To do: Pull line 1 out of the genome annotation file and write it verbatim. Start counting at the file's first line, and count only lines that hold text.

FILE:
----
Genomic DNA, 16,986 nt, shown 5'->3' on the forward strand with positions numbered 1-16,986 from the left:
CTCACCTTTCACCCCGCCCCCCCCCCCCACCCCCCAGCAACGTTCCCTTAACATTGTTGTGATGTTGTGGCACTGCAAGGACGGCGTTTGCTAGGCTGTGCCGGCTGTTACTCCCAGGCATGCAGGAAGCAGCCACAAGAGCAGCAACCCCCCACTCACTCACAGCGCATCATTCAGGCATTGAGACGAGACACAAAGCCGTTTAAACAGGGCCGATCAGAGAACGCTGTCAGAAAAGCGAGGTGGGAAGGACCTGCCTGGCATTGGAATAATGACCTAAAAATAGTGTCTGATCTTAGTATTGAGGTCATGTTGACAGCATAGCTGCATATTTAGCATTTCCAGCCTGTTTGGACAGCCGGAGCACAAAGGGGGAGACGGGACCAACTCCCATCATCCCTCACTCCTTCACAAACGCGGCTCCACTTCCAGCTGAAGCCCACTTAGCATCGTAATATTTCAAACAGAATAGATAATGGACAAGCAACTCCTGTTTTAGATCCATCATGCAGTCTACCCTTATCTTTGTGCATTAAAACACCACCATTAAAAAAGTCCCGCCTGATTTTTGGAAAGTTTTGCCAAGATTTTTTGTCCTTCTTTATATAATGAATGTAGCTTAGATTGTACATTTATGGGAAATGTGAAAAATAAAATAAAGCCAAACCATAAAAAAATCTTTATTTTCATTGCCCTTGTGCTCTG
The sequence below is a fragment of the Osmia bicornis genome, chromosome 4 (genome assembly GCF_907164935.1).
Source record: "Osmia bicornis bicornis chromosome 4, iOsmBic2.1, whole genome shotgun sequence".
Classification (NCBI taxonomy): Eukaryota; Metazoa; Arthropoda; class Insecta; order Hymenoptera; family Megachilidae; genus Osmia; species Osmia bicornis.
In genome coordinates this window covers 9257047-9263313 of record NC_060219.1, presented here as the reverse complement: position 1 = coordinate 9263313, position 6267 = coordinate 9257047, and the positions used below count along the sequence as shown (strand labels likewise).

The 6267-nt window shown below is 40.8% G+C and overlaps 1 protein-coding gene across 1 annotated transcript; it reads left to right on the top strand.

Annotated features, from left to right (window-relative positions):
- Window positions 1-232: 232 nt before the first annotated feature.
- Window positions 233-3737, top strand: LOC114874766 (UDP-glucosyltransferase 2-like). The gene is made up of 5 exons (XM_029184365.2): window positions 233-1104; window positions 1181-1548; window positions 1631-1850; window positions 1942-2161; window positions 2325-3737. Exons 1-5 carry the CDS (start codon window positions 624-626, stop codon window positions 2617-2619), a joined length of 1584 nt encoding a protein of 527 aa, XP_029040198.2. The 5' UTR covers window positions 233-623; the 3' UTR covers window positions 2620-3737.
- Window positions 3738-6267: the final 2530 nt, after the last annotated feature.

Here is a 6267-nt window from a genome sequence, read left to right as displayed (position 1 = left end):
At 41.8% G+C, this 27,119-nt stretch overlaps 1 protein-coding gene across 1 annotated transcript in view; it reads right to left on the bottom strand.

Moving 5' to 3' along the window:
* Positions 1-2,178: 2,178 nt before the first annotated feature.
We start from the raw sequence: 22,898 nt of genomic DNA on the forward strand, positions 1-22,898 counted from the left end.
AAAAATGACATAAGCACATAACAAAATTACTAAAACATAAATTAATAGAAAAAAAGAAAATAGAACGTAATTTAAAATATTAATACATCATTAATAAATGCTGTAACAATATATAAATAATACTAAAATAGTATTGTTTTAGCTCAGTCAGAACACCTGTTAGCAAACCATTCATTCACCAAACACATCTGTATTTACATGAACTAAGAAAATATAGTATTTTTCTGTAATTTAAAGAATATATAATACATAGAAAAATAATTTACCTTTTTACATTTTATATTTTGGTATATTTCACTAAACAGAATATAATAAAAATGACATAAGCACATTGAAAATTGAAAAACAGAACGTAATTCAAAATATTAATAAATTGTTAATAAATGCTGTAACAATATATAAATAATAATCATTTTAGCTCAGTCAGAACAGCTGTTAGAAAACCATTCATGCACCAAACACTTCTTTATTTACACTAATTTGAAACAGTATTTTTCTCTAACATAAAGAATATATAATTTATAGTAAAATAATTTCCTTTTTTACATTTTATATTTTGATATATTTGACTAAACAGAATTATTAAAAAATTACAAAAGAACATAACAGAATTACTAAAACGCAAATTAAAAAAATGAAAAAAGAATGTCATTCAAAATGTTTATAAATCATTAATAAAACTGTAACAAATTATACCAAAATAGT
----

Genomic DNA, 16,986 nt, shown 5'->3' on the forward strand with positions numbered 1-16,986 from the left: